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Balancing Act: Are we doing New Year’s resolutions after a year as lousy as 2020? There’s one I think we need more than ever
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Balancing Act: Are we doing New Year’s resolutions after a year as lousy as 2020? There’s one I think we need more than ever

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Out of all years, 2021 is definitely a year to write out a few goals for the new year, but the trick to making them attainable is to make them small and specific. Veuer’s Maria Mercedes Galuppo has the story.

What do we resolve after a year like 2020?

On the one hand, surviving it was enough; New Year’s resolutions seem beside the point. An indulgence. On the other hand, a lot of us had a whole lot of time to reflect on the meaning and trajectory of our lives — clarity where busyness used to be.

My resolutions this year are small: A combination of things I vow to do as soon as it’s safe (hug my parents; host more dinner parties) and habits picked up in 2020 that I hope to maintain (read more novels, which engage both your imagination and your empathy).

But 2021 also feels like a year for some collective resolutions, the sort that work best if we work at them together.

2020 surrounded us in suffering. Daily death tolls became part of our lexicon. Isolation and illness and grief filled our days. Hunger skyrocketed. George Floyd was killed in front of our eyes. The hard, essential fight for racial justice laid bare long-standing inequities — inequities exacerbated by a pandemic.

All of it summoned, in moments, the better angels of our nature. Human resolve and resourcefulness and generosity are also the story of 2020, every bit as much as suffering is the story.

But it would be inaccurate to say we came together in the face of our national crises. We entered the pandemic bitterly divided and emerged even more so.

Elected officials attempting to enforce COVID-19 safety measures find their lives and their families threatened. We fight over fabric on our faces. As soon as the pandemic set in, there emerged a stunning disregard for certain lives and our mandate to protect them.

Stunning to me, anyway. I realize now how naive and privileged I have been.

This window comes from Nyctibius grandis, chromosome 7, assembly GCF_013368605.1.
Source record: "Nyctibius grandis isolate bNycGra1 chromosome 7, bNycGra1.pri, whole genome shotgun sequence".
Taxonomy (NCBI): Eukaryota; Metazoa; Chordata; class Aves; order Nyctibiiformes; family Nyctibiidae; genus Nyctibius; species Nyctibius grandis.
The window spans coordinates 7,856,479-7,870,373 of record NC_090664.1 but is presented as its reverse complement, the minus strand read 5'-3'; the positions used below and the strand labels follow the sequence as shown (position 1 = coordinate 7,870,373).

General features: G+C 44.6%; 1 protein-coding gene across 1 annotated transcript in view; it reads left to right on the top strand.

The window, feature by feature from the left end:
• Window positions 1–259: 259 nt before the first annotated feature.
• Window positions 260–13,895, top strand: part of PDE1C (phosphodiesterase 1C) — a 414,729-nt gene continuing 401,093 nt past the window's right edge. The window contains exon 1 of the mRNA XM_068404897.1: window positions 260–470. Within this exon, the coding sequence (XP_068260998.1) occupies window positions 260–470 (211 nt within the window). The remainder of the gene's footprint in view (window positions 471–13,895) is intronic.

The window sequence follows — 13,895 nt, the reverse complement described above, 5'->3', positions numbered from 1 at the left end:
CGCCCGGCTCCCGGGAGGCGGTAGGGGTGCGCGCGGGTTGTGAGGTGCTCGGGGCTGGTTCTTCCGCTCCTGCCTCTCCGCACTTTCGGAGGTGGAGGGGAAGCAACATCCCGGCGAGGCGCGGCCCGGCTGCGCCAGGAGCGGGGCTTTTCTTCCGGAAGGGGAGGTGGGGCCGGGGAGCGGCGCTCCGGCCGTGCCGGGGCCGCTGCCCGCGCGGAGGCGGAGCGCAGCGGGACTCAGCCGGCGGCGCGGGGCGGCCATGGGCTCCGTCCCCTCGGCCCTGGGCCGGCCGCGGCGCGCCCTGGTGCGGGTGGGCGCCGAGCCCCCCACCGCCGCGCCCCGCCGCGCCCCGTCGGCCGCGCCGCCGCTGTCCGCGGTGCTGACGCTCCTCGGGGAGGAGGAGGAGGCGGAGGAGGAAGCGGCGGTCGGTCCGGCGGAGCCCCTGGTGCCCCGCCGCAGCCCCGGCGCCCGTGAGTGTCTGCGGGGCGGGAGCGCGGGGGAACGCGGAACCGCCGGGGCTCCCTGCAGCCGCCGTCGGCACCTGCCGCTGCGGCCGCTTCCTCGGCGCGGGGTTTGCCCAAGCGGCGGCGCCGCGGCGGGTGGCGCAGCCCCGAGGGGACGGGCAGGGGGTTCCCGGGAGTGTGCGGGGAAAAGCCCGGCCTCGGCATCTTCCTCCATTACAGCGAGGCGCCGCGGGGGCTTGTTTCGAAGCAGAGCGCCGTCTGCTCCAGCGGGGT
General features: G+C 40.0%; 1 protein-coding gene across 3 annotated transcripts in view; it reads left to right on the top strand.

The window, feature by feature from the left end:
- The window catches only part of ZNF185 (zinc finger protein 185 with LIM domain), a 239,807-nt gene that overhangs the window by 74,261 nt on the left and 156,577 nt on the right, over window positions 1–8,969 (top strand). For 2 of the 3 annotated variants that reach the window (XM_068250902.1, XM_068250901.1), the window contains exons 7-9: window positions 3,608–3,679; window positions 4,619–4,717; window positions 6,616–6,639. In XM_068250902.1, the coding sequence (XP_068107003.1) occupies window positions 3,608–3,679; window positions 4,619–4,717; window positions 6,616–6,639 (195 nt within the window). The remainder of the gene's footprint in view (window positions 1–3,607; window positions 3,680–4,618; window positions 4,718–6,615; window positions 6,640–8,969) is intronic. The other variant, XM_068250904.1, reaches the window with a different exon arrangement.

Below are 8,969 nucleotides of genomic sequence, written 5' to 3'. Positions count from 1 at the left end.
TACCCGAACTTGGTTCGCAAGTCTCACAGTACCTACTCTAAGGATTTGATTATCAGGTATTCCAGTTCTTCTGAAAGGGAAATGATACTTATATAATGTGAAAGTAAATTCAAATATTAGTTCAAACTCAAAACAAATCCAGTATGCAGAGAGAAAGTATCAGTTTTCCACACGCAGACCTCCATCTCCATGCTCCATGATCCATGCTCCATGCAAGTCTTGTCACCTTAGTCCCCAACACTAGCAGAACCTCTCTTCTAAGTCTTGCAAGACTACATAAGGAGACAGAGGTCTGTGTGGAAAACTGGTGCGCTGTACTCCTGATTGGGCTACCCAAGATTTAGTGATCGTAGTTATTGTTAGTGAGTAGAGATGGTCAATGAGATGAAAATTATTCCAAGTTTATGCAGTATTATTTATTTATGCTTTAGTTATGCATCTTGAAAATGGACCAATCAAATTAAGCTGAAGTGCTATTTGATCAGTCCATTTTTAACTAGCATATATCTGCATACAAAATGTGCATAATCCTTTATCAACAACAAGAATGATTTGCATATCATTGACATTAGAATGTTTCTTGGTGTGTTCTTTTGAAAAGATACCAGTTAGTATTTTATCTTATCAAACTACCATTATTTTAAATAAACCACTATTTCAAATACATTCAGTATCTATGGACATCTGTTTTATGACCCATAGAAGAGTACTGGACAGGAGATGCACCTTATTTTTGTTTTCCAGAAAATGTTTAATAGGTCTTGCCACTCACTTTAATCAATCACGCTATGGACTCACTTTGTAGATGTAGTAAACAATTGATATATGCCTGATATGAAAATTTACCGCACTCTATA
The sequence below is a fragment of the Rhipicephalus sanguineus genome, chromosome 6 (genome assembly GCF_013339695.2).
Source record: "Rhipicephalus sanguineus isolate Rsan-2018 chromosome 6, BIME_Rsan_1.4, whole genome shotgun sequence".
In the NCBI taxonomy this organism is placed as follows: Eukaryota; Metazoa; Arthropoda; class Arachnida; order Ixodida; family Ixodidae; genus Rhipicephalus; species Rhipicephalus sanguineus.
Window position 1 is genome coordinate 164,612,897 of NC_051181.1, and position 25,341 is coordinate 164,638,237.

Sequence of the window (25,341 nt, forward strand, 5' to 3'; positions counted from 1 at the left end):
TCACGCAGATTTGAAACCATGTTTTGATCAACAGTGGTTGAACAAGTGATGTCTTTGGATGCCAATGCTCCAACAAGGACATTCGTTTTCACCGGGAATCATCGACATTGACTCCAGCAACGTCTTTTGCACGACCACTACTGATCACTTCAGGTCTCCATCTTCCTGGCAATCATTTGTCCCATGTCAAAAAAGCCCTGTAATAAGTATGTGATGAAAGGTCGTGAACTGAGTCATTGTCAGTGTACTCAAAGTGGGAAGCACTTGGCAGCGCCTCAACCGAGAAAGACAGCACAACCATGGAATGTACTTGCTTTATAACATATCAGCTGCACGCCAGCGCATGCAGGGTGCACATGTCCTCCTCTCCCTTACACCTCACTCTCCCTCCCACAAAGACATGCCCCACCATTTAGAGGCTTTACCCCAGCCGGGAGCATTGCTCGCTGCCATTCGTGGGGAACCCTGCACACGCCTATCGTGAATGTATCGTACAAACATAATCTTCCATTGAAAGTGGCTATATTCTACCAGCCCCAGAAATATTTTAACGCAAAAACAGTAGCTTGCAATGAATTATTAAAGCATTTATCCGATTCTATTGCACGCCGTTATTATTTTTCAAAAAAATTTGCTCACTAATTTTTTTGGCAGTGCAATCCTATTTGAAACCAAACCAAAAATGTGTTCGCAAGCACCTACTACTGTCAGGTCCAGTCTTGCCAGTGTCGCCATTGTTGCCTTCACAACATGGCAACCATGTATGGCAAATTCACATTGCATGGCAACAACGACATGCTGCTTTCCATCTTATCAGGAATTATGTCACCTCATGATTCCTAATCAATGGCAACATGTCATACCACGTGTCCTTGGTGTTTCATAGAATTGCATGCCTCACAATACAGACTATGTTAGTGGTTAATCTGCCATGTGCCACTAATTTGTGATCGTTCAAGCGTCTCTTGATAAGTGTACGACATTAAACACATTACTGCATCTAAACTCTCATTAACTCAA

“Disability is the great billboard of human truth,” Riva Lehrer writes in the epilogue of her gorgeous new memoir, “Golem Girl.” “Add it to any discourse, and we can see what humanity truly values.”

 

Lehrer was born with spina bifida in 1958. Her memoir recounts a childhood punctuated by incredibly complicated medical procedures, searing pain and the indignity of underestimation. She completed the book in 2019, months before COVID-19 was part of our daily lives. She added the epilogue in May 2020.

“The pandemic has revealed the machinery of the world,” Lehrer writes. “This is the brutality of ableism on full display: a government willing to sacrifice human lives for the sake of the illusion of economic growth, via the assumption that only able bodies are productive, and that all others drain our country’s strength.”

A similar theme plays out in the emails I receive when I write about COVID-19′s victims. The notes reveal a depressing need to justify a life lost, to assign blame, to assess worth, to rob the victims and their families of their full humanity.

I wonder if we could work on our grace in 2021.

On Christmas Eve, I heard a re-airing of an NPR interview with Bryan Stevenson, the founder and executive director of the Equal Justice Initiative and author of “Just Mercy: A Story of Justice and Redemption.”

Stevenson was being interviewed by Krista Tippett for her On Being segment. They spoke about redemption and mercy and hope. At the end, Tippett asked Stevenson about his phrase “stone catchers.”

Stevenson refuses to reduce people to their worst act. His faith guides his refusal, and he writes and speaks beautifully about it. He is, in that way, a contradiction for our times.

“I’ve always been struck by that parable, that Scripture, that story where Jesus encounters the woman who has been caught in adultery,” he told Tippett. “And what’s powerful about it is, no one says, ‘Oh, she didn’t do it.’ It’s not an innocence story. That’s not part of it. And those who are there to judge her say that the law says we should stone her to death. And the Scripture reveals that Jesus says, well, let he of you that is without sin cast the first stone. And they’re convicted by that, because they know that none of them is sinless, and they one by one put their stones down and they walk away.”

It’s a powerful story, he told Tippett, about mercy and redemption and grace.

“And what I’ve realized is that in this era, I don’t think our righteous would put their stones down,” he continued. “I think that we have too many people who would, despite that exhortation, would still cast the stones. They feel insulated from the hypocrisy and judgment that that implies.

“And so I think it’s incumbent on some of us to intervene, to catch the stones,” he continued. “It doesn’t mean that those vulnerable should be condemned; it just means that some of us are going to have to be stone catchers. And that’s the idea that I’ve come to embrace, is that just because people won’t recognize what the right and just thing is to do, that it’s not right and just to cast those stones, doesn’t mean that that’s the end of the struggle. We have to stand up. We have to stand in front of those who are vulnerable and we have to catch those stones.”

I can’t think of more perfect guidance for the days ahead. An invitation toward reflection and grace, on the heels of a year that stole so much from us. And, like most things, it will work best if we do it together.

 

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